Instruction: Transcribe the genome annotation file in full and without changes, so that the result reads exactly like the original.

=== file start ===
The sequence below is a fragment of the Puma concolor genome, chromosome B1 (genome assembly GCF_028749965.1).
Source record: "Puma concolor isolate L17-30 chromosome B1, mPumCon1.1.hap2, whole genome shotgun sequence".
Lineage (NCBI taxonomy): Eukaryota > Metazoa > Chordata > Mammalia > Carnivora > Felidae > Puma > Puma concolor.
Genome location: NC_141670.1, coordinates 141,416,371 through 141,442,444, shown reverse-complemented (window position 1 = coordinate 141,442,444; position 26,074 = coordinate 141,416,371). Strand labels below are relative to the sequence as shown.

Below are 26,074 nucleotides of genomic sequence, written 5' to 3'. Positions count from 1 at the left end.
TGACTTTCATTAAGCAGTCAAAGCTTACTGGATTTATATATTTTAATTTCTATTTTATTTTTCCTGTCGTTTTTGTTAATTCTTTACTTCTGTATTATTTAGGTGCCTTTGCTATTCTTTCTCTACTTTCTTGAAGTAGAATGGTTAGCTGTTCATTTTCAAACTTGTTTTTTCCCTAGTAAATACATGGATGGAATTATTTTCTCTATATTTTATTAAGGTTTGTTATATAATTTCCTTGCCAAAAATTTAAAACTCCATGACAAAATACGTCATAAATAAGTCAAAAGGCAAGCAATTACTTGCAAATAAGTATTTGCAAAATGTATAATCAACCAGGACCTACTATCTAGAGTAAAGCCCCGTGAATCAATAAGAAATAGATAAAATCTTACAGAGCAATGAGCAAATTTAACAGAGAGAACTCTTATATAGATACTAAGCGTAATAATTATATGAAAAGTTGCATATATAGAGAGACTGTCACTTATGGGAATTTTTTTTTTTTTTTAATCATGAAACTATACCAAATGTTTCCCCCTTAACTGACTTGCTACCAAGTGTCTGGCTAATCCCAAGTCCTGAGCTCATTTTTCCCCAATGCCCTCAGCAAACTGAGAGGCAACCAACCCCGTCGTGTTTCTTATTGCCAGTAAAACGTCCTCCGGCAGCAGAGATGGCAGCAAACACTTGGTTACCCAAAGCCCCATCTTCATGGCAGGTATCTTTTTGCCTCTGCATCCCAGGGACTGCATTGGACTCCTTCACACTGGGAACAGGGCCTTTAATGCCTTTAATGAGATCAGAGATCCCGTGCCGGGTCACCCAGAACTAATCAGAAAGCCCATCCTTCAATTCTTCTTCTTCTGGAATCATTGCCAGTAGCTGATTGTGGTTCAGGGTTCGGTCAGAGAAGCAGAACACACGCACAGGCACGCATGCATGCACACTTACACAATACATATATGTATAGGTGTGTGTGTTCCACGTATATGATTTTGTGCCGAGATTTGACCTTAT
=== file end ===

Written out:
The sequence below is a fragment of the Puma concolor genome, chromosome B1 (genome assembly GCF_028749965.1).
Source record: "Puma concolor isolate L17-30 chromosome B1, mPumCon1.1.hap2, whole genome shotgun sequence".
Lineage (NCBI taxonomy): Eukaryota > Metazoa > Chordata > Mammalia > Carnivora > Felidae > Puma > Puma concolor.
Genome location: NC_141670.1, coordinates 141,416,371 through 141,442,444, shown reverse-complemented (window position 1 = coordinate 141,442,444; position 26,074 = coordinate 141,416,371). Strand labels below are relative to the sequence as shown.

Below are 26,074 nucleotides of genomic sequence, written 5' to 3'. Positions count from 1 at the left end.
TGACTTTCATTAAGCAGTCAAAGCTTACTGGATTTATATATTTTAATTTCTATTTTATTTTTCCTGTCGTTTTTGTTAATTCTTTACTTCTGTATTATTTAGGTGCCTTTGCTATTCTTTCTCTACTTTCTTGAAGTAGAATGGTTAGCTGTTCATTTTCAAACTTGTTTTTTCCCTAGTAAATACATGGATGGAATTATTTTCTCTATATTTTATTAAGGTTTGTTATATAATTTCCTTGCCAAAAATTTAAAACTCCATGACAAAATACGTCATAAATAAGTCAAAAGGCAAGCAATTACTTGCAAATAAGTATTTGCAAAATGTATAATCAACCAGGACCTACTATCTAGAGTAAAGCCCCGTGAATCAATAAGAAATAGATAAAATCTTACAGAGCAATGAGCAAATTTAACAGAGAGAACTCTTATATAGATACTAAGCGTAATAATTATATGAAAAGTTGCATATATAGAGAGACTGTCACTTATGGGAATTTTTTTTTTTTTTTAATCATGAAACTATACCAAATGTTTCCCCCTTAACTGACTTGCTACCAAGTGTCTGGCTAATCCCAAGTCCTGAGCTCATTTTTCCCCAATGCCCTCAGCAAACTGAGAGGCAACCAACCCCGTCGTGTTTCTTATTGCCAGTAAAACGTCCTCCGGCAGCAGAGATGGCAGCAAACACTTGGTTACCCAAAGCCCCATCTTCATGGCAGGTATCTTTTTGCCTCTGCATCCCAGGGACTGCATTGGACTCCTTCACACTGGGAACAGGGCCTTTAATGCCTTTAATGAGATCAGAGATCCCGTGCCGGGTCACCCAGAACTAATCAGAAAGCCCATCCTTCAATTCTTCTTCTTCTGGAATCATTGCCAGTAGCTGATTGTGGTTCAGGGTTCGGTCAGAGAAGCAGAACACACGCACAGGCACGCATGCATGCACACTTACACAATACATATATGTATAGGTGTGTGTGTTCCACGTATATGATTTTGTGCCGAGATTTGACCTTAT